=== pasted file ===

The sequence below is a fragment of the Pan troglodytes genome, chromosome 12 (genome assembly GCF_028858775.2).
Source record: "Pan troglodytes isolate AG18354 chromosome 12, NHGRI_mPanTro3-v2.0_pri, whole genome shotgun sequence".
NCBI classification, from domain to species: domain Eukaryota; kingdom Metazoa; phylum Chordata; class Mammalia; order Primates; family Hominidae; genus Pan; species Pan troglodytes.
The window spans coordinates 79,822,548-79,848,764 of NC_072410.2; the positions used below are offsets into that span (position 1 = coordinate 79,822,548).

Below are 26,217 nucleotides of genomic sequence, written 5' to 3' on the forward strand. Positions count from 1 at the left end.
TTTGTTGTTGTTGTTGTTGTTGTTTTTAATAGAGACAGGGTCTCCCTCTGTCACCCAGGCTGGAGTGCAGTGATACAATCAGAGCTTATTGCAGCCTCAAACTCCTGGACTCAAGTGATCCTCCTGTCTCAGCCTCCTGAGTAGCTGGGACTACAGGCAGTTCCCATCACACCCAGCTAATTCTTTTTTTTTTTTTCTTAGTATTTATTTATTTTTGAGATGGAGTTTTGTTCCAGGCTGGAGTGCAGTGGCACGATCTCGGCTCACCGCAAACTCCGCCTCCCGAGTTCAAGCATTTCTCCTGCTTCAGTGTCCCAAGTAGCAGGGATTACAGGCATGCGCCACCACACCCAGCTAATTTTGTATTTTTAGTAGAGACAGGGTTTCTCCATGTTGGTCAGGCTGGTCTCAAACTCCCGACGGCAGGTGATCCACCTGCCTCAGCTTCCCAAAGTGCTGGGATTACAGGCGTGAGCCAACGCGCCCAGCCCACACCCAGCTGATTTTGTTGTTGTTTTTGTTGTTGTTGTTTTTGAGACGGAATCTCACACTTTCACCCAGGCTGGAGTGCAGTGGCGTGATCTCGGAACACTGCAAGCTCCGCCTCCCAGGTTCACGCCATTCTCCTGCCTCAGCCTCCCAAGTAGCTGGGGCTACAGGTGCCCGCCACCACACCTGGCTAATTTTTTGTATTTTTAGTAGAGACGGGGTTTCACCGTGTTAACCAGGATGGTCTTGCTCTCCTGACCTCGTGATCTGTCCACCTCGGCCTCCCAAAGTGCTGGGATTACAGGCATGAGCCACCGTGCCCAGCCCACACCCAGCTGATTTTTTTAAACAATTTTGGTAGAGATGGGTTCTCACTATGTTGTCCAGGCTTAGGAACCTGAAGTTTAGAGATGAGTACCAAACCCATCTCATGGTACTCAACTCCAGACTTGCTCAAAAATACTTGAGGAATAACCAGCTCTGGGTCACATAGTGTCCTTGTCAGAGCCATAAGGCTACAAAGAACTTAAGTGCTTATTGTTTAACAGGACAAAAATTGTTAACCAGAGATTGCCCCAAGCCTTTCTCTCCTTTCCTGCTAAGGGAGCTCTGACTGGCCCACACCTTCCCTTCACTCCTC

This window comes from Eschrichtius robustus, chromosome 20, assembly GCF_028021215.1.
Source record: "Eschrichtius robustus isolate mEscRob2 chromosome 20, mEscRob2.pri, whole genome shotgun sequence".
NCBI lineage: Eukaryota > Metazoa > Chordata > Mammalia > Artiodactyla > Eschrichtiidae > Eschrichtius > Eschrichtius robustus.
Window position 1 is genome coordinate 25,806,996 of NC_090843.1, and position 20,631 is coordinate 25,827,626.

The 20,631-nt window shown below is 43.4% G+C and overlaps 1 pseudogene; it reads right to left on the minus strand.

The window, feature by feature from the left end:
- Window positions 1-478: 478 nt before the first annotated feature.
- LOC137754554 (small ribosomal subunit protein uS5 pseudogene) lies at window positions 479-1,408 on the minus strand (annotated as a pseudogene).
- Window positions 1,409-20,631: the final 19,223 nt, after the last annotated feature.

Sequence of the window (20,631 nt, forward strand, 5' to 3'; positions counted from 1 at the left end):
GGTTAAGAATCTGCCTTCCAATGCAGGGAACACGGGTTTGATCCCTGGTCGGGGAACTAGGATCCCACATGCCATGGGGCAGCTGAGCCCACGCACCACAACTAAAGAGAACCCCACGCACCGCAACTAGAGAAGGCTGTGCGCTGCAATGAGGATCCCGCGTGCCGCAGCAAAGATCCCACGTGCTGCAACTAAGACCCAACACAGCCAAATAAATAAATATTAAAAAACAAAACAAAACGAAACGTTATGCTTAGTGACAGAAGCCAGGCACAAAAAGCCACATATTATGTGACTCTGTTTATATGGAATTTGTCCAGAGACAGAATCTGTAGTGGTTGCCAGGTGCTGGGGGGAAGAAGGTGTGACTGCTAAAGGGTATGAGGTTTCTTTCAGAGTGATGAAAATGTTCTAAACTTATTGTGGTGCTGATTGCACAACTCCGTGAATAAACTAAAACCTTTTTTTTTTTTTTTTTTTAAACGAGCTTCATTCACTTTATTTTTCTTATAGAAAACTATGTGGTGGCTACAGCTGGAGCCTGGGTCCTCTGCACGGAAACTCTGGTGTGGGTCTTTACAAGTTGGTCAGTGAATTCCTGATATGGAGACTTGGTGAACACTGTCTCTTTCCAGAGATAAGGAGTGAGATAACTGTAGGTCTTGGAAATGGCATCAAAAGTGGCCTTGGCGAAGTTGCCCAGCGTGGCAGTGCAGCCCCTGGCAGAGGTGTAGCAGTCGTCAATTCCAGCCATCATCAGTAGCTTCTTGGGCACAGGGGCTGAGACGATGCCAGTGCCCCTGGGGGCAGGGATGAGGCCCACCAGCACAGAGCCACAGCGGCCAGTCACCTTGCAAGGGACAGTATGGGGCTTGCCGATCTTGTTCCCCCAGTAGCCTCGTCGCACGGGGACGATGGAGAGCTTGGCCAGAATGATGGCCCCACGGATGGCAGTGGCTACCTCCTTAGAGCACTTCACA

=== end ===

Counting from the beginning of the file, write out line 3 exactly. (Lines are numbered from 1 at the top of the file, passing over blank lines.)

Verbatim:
NCBI classification, from domain to species: domain Eukaryota; kingdom Metazoa; phylum Chordata; class Mammalia; order Primates; family Hominidae; genus Pan; species Pan troglodytes.